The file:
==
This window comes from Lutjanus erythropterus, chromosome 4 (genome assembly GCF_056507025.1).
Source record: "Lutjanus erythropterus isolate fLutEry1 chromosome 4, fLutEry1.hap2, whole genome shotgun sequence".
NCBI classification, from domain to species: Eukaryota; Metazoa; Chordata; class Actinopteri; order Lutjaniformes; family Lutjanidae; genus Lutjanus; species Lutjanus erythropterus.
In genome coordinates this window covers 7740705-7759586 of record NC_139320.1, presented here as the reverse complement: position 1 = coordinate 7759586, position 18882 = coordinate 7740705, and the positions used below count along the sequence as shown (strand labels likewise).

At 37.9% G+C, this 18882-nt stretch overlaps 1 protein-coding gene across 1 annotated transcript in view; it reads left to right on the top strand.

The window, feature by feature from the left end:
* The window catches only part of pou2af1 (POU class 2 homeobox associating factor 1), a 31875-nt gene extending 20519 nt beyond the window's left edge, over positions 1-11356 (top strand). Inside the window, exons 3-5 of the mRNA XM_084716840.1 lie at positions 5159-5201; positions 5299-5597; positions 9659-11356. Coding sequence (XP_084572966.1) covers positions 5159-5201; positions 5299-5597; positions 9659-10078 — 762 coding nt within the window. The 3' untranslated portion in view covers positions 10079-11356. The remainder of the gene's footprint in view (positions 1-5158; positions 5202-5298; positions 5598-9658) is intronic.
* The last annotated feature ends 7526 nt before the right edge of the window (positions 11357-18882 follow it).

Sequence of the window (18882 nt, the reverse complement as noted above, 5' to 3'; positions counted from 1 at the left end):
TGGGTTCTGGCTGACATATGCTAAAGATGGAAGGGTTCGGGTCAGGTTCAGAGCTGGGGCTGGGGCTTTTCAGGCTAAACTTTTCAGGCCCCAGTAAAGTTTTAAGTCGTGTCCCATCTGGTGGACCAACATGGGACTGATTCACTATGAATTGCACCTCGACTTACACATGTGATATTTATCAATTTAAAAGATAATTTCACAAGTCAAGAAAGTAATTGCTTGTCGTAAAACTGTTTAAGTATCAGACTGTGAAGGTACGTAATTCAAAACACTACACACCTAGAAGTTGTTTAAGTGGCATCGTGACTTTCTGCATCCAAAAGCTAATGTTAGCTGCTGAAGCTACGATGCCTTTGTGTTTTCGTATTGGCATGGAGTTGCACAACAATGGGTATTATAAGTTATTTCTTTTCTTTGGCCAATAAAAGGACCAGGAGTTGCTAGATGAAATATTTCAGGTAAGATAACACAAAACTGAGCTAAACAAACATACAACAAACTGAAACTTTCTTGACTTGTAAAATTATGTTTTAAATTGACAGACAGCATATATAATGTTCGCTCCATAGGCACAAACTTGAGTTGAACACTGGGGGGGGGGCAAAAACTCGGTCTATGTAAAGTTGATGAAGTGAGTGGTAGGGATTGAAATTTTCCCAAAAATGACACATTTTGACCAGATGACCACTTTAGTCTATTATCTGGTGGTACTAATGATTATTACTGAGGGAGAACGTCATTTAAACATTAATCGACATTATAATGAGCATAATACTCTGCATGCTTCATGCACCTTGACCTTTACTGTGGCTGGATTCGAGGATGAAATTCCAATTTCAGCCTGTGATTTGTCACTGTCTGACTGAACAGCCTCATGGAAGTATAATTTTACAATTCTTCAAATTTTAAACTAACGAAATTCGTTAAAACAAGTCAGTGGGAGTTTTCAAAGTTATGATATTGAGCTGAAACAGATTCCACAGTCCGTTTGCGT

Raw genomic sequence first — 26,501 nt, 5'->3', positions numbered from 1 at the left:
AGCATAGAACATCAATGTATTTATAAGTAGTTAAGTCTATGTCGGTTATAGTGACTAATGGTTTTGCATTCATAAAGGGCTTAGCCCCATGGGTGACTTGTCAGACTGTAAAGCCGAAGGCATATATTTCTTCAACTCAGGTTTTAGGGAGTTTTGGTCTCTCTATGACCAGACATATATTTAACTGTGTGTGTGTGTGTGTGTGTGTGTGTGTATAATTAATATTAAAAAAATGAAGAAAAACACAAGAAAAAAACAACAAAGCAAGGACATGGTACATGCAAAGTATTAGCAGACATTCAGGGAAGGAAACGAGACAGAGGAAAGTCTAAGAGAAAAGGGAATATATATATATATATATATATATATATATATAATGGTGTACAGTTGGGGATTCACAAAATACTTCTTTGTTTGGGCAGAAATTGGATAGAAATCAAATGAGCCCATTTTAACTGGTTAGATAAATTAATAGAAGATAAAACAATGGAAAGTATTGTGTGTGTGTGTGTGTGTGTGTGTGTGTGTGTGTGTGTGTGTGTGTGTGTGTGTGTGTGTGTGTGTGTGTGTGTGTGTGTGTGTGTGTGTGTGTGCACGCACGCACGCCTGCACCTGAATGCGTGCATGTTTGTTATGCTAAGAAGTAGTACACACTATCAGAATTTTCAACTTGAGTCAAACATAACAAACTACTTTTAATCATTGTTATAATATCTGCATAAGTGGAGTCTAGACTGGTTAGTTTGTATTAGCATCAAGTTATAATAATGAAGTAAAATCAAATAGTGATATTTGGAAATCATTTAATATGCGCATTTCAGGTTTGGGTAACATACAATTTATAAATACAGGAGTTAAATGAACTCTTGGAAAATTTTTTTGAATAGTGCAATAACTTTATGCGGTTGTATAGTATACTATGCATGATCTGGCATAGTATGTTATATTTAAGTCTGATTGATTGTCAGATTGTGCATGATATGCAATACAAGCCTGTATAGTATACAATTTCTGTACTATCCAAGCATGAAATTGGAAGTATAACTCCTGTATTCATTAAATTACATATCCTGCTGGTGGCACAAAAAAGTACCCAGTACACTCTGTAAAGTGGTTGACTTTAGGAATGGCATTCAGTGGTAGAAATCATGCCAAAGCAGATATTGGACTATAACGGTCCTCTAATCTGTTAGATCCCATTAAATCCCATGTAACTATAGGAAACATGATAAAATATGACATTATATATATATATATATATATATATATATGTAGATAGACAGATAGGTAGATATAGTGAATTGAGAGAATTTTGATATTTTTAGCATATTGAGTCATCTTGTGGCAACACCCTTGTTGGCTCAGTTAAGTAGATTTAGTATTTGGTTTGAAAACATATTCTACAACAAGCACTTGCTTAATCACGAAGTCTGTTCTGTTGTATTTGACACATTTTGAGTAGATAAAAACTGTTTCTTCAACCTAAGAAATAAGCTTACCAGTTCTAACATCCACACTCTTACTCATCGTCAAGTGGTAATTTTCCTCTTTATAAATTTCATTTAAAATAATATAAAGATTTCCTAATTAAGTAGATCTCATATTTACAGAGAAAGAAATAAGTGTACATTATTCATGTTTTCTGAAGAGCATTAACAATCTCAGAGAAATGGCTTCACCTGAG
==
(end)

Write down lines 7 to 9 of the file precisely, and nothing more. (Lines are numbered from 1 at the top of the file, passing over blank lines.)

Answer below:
* The window catches only part of pou2af1 (POU class 2 homeobox associating factor 1), a 31875-nt gene extending 20519 nt beyond the window's left edge, over positions 1-11356 (top strand). Inside the window, exons 3-5 of the mRNA XM_084716840.1 lie at positions 5159-5201; positions 5299-5597; positions 9659-11356. Coding sequence (XP_084572966.1) covers positions 5159-5201; positions 5299-5597; positions 9659-10078 — 762 coding nt within the window. The 3' untranslated portion in view covers positions 10079-11356. The remainder of the gene's footprint in view (positions 1-5158; positions 5202-5298; positions 5598-9658) is intronic.
* The last annotated feature ends 7526 nt before the right edge of the window (positions 11357-18882 follow it).

Sequence of the window (18882 nt, the reverse complement as noted above, 5' to 3'; positions counted from 1 at the left end):